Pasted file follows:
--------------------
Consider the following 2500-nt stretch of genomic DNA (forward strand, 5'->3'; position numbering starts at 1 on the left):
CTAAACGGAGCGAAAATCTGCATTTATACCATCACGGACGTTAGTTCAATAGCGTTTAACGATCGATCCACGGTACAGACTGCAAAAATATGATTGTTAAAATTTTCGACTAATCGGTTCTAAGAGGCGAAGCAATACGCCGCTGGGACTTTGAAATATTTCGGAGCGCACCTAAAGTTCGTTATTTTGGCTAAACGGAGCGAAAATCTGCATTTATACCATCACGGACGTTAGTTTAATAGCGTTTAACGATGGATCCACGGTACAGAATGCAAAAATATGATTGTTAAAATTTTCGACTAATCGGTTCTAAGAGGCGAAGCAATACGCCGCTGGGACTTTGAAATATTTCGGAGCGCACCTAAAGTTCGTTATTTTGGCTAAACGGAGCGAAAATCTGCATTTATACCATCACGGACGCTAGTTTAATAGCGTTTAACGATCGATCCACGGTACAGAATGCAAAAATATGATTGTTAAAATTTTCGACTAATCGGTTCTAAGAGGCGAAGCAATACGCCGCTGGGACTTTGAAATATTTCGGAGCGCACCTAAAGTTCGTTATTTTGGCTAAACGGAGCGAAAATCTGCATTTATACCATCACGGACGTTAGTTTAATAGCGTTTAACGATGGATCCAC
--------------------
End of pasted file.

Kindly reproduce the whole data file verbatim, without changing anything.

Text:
Consider the following 2500-nt stretch of genomic DNA (forward strand, 5'->3'; position numbering starts at 1 on the left):
CTAAACGGAGCGAAAATCTGCATTTATACCATCACGGACGTTAGTTCAATAGCGTTTAACGATCGATCCACGGTACAGACTGCAAAAATATGATTGTTAAAATTTTCGACTAATCGGTTCTAAGAGGCGAAGCAATACGCCGCTGGGACTTTGAAATATTTCGGAGCGCACCTAAAGTTCGTTATTTTGGCTAAACGGAGCGAAAATCTGCATTTATACCATCACGGACGTTAGTTTAATAGCGTTTAACGATGGATCCACGGTACAGAATGCAAAAATATGATTGTTAAAATTTTCGACTAATCGGTTCTAAGAGGCGAAGCAATACGCCGCTGGGACTTTGAAATATTTCGGAGCGCACCTAAAGTTCGTTATTTTGGCTAAACGGAGCGAAAATCTGCATTTATACCATCACGGACGCTAGTTTAATAGCGTTTAACGATCGATCCACGGTACAGAATGCAAAAATATGATTGTTAAAATTTTCGACTAATCGGTTCTAAGAGGCGAAGCAATACGCCGCTGGGACTTTGAAATATTTCGGAGCGCACCTAAAGTTCGTTATTTTGGCTAAACGGAGCGAAAATCTGCATTTATACCATCACGGACGTTAGTTTAATAGCGTTTAACGATGGATCCAC